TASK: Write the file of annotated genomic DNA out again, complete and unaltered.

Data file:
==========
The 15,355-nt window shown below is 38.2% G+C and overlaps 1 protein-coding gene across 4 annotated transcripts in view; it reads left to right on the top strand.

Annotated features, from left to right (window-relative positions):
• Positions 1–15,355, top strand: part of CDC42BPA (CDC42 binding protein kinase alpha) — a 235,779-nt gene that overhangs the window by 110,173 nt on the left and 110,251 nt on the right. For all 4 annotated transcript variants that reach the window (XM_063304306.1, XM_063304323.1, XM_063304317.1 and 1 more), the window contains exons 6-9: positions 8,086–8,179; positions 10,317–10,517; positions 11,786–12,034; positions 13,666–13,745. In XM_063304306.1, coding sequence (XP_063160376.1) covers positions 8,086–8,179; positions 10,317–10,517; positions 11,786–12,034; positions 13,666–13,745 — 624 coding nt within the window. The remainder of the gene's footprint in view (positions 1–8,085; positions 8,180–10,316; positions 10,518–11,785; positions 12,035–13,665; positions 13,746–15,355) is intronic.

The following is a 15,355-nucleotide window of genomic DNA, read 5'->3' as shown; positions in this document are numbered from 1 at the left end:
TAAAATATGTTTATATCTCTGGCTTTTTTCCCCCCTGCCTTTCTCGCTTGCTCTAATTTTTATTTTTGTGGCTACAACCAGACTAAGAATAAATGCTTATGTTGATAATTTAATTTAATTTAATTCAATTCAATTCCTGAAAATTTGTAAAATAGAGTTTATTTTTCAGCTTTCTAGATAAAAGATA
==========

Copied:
The 15,355-nt window shown below is 38.2% G+C and overlaps 1 protein-coding gene across 4 annotated transcripts in view; it reads left to right on the top strand.

Annotated features, from left to right (window-relative positions):
• Positions 1–15,355, top strand: part of CDC42BPA (CDC42 binding protein kinase alpha) — a 235,779-nt gene that overhangs the window by 110,173 nt on the left and 110,251 nt on the right. For all 4 annotated transcript variants that reach the window (XM_063304306.1, XM_063304323.1, XM_063304317.1 and 1 more), the window contains exons 6-9: positions 8,086–8,179; positions 10,317–10,517; positions 11,786–12,034; positions 13,666–13,745. In XM_063304306.1, coding sequence (XP_063160376.1) covers positions 8,086–8,179; positions 10,317–10,517; positions 11,786–12,034; positions 13,666–13,745 — 624 coding nt within the window. The remainder of the gene's footprint in view (positions 1–8,085; positions 8,180–10,316; positions 10,518–11,785; positions 12,035–13,665; positions 13,746–15,355) is intronic.

The following is a 15,355-nucleotide window of genomic DNA, read 5'->3' as shown; positions in this document are numbered from 1 at the left end:
TAAAATATGTTTATATCTCTGGCTTTTTTCCCCCCTGCCTTTCTCGCTTGCTCTAATTTTTATTTTTGTGGCTACAACCAGACTAAGAATAAATGCTTATGTTGATAATTTAATTTAATTTAATTCAATTCAATTCCTGAAAATTTGTAAAATAGAGTTTATTTTTCAGCTTTCTAGATAAAAGATA